In 2004, the U.S. President and Congress declared Cybersecurity Awareness Month to be held every October. This would heavily encourage, educate, and assist citizens in staying safe online and teach them how to protect their information. Every year, the NCSA creates an engaging and informative campaign in order to raise awareness about cybersecurity and this year’s theme is “See Yourself in Cyber.”
Enable Multi-Factor Authentication
While data privacy and data security are not interchangeable, they are in fact a packaged deal. Implement and enforce best practices such as creating long and intricate passwords and utilizing multi-factor authentication when possible. What is multi-factor authentication? It’s just adding one more small step of the login process.
First step: log in as usual.
Second step: complete a second task to confirm your identity. (Think of it as bringing your license and a recent utility bill to confirm your identity at the bank.)
The second step in the multi-factor authentication process is usually providing a special PIN code that was texted or emailed to you, or opening an authentication app. This is just an extra layer of security you can use when accessing sensitive information.
Use Strong Passwords
Verizon Data Breach Investigations found in a 2020 study that approximately 81% of all data breaches are caused by hackers easily accessing their sought after accounts. How are they able to easily access them, you ask? Two words: weak passwords.
When companies, managers, and individuals fail to adhere to password guidelines, do not offer password training to your team and fail to educate themselves, and forgo multi-factor authentication procedures, businesses continue to put their cybersecurity at risk.
If you’re now second guessing your own passwords, good. If you’re not, we’re judging you a bit. (Don’t worry, we won’t leave you stranded.) Weak passwords are any sort of phrase or term that is common, short, and/or predictable such as the owner’s name, birthday, or the literal word, “password.” Instead, experiment with a longer password made up of a mix of upper and lowercase letters, numbers, and symbols to help keep your password and data safe. Essentially, the more complex the password, the harder it is for cybercriminals to hack your information.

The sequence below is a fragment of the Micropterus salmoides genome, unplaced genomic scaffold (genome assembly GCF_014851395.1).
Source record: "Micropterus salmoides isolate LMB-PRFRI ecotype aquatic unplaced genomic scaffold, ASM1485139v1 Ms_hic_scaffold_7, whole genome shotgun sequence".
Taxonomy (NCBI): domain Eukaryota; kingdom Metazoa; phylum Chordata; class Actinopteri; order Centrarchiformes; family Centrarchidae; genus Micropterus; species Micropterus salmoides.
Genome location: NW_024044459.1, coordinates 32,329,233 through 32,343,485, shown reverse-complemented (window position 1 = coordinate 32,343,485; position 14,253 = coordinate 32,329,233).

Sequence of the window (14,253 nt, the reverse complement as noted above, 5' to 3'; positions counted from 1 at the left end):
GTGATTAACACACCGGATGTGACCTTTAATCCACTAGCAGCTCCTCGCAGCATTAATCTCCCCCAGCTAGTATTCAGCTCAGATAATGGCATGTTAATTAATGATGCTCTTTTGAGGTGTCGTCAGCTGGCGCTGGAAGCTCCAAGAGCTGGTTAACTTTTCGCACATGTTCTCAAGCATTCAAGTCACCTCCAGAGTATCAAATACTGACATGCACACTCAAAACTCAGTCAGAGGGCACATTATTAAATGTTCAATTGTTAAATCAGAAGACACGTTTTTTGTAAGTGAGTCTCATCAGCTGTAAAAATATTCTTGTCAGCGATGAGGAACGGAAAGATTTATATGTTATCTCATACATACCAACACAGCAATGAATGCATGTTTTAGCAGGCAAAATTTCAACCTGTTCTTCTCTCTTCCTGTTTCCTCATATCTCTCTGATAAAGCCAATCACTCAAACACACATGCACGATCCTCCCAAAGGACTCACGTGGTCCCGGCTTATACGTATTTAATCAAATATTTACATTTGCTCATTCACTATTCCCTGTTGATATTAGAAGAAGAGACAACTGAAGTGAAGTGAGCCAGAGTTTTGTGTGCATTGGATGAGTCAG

Recognize and Report Phishing
We’re all humans and we all make mistakes. It’s inevitable! Unfortunately, mistakes have consequences. According to a 2019 study, more than 80% of reported data security incidents were caused by phishing attacks. When you interact with a suspicious email link, an attachment, and even senders, your risk of falling victim of a phishing scam rises every time. In today’s modern digital age, hackers have become upped the creativity when it comes to these sneaky scams. If an email or email address looks a bit off to you, it’s always best to either delete or send to your IT department to investigate.
Update Your Software
Regardless of the industry you’re in or kind of organization, having up-to-date, proper cybersecurity protocols and methods in place (in addition to proper in-house end-of-life data destruction!) should always be a priority. It is far too easy for hackers to access and steal sensitive data when your cybersecurity software is not up to date. Check with your business’s IT department or do your own research to make sure you are not ignoring any updates or downloading unauthorized software. It’s also important to note that one should never disable their software’s security features, especially if it is on a work-issued computer or laptop. Your online shopping can wait until you are in the safety of your own protected network and home.
To find out more about Cybersecurity Awareness Month, visit their website here.